In this paper have provided the first comprehensive description of a heterogeneous quantum computer architecture. We have addressed the various system layers required to construct a quantum computer and provided a description of the datapath of quantum instructions with regard to execution and error correction. Future work includes creating a digital quantum processor that can test control logic on a higher number of qubits than what can be provided by present devices. |

4. |
Quantum Computing: Future Computing |
Mr. V. R. Gotarane, Mr. Sushant S.M. Gandhi |
Quantum computation offers the power to solve problems that, for all practical purposes, traditional computers cannot solve. Some quantum mechanics aspects that enable quantum computers to outperform traditional computers also make designing quantum algorithms and building viable hardware exceedingly challenging. We must provide some methods to increase the quality of qubit technology by boosting qubit coherence duration and quantum operation speed. We also need to fix the qubit's state for quantum error correction. |

5. |
Quantum Computing: An Introduction |
Tony Hey |
Entanglement lies at the heart of these mistake correcting systems once again. Shor and Steane have separately devised algorithms demonstrating that quantum error correction is achievable - something that had previously been questioned. The exceptional capability of quantum algorithms appears to be derived from multiparticle entangled states' characteristics. |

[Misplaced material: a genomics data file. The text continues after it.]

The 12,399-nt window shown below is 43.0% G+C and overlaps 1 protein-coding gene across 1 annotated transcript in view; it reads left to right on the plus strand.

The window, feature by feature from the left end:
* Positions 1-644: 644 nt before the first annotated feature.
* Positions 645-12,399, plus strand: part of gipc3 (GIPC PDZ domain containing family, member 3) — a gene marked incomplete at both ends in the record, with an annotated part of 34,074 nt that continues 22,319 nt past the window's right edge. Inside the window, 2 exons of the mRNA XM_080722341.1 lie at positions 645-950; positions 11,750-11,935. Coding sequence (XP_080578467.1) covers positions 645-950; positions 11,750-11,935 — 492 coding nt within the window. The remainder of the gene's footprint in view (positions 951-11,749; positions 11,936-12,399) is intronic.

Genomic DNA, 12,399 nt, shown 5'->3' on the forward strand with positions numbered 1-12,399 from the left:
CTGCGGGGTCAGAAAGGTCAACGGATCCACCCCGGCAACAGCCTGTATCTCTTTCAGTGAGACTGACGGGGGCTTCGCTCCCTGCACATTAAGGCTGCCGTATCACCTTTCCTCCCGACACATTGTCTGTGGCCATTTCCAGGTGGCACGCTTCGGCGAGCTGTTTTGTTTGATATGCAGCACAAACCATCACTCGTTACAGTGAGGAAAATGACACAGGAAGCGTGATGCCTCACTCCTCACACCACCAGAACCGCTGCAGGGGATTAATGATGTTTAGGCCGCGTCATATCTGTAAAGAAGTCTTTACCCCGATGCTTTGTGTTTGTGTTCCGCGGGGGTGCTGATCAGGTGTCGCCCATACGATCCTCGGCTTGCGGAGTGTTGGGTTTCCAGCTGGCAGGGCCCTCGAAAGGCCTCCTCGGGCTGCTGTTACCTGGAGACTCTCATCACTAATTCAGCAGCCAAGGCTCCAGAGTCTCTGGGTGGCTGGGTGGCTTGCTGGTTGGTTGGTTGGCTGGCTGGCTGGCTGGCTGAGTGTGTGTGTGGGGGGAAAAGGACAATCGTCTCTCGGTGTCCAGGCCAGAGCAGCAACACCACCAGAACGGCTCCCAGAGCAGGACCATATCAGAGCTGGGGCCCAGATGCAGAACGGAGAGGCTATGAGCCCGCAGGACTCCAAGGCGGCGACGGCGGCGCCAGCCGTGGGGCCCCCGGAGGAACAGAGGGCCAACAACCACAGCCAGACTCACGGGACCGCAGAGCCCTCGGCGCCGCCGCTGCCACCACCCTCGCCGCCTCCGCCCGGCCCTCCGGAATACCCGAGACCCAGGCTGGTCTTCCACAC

**III. QUANTUM COMPUTING NEED OF FUTURE**

Quantum computers have been proposed as a possible solution to the problem of how fast computers could be in the future. Moore's law states that if technical advancements continue, the number of transistors per chip may double every 18 months. Within the next ten years, processor clock frequencies could exceed 40 GHz. By that time, one atom might stand in for one bit.

*A. Properties Of Quantum Computing*

*Superposition:**Entanglement**:*- Interference:

*B. Difference Between QUBITS And BITS*

QUBITS |
BITS |

The device computes by manipulating those bits with the help of quantum logic gates. |
The device computes by manipulating those bits with the help of logical gates (AND, OR, NOT). |

Quantum bits are use in quantum computer |
Bits are used in classical computers. |

A quantum bit can be in a superposition of two different states, or qubits, where a & b are non-negative real numbers. |
Information is stored in bits, which take the discrete values 0 and 1. |

Qubits are fast. |
Bits are slow. |

Its circuit behavior based on quantum mechanics. |
Its circuit behavior based on classical physics. |

*C. Survey Analysis Of Quantam And Classical Computers*

Parameters of Comparison |
Quantum Computing |
Classical Computing |

Error rates |
Quantum computing has a high error rate |
Classical computing has a less error rate |

Best suitable |
Quantum computing is best for analyzing data |
Classical computing is best suitable for the daily use |

Possible states |
Continuous |
Discrete |

Information processing |
Using quantum logic |
Using Logic gates like AND, OR |

Operations |
Boolean algebra |
Linear algebra |

Works On |
Qubits |
Bits |

**IV. NEW METHODS FOR QUAMTUM COMPUTER CONSTRUCTION**

Quantum computers exploit the characteristics of quantum mechanics to store data and carry out computations, are based on qubits. These computers are thought to be much quicker than the current classical computers at solving some important computational problems. Academic labs can concentrate on providing the basic understanding required to get a quantum computer running while industry can give the engineering muscle to develop such a complex system.

Below is a summary of some of the players in the field's advancements.